I have been in the hobby for seventeen years. I have worked in the industry for twelve years. I started as an associate at a small local pet shop. From there I moved up to Freshwater Department Manager at a local aquarium store where within one year I moved up to Store Manager. I now own and run my own aquarium maintenance company. I have had and worked with almost every type of aquarium and fish available in the hobby. I am a Biologist and have been published in Aquarium International Magazine as well as Tropical Fish Hobbyist Magazine. I have multiple other articles accepted by and awaiting publication in Tropical Fish Hobbyist Magazine.
The information on this site is based on this extensive experience and knowledge. Some of it may be debated elsewhere, but the information is what I have found to be true.
Please provide any feedback you wish. This is always a work in progress and any suggestions are welcome.
I am also happy to answer any questions, no matter how small. Take a look around the site and if you don't see an article related to your question just email me. If you get any questions while reading any of the articles just email me.
Sand as a substrate has many advantages over gravel. Sand is more natural, easier to clean, and looks much better.
Almost all the fish we keep in aquariums are from waters that naturally have a flow much lower than would allow gravel as a substrate. Most will have a substrate of sand, some even silt or mud (which we can’t really have in an aquarium). Many fish like to sift through the substrate looking for food. This behavior is allowed for much better with sand instead of gravel. In addition, many fish like to dig pits. Sand is more natural for these species, as well as easier for them to do this. The piles and slopes they create with a smaller sized substrate are not as steep as they would be if they have a larger substrate such as gravel.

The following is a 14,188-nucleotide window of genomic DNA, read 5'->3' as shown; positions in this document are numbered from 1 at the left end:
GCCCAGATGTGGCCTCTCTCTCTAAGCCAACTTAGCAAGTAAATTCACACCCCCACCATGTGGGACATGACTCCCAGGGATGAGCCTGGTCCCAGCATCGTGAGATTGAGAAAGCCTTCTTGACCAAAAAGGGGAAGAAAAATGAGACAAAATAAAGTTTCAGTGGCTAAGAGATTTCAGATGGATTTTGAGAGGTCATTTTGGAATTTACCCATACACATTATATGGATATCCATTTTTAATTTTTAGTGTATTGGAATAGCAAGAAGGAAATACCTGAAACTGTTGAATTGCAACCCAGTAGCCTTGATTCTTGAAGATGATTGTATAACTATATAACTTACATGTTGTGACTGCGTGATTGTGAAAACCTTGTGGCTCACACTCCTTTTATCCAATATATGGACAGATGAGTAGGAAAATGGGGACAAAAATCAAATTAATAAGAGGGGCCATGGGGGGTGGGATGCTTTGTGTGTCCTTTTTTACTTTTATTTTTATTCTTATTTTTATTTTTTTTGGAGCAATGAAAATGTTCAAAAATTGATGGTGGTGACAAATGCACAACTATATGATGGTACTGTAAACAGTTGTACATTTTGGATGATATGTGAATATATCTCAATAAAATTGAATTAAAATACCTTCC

Sand is also much cleaner than gravel. There is much more space between pieces of gravel, enough to allow debris in. The debris can buildup which in time can breakdown, which increases nitrate and phosphate and lowers water quality. The space between sand grains is not enough for a significant amount of debris to get in. This keeps the debris on top. If there is enough flow in the tank the debris will keep moving until it is collected by the filters. This means less cleaning and a cleaner tank. If there is not enough flow then the debris collects in a few spots that are easy to vacuum out during weekly water changes.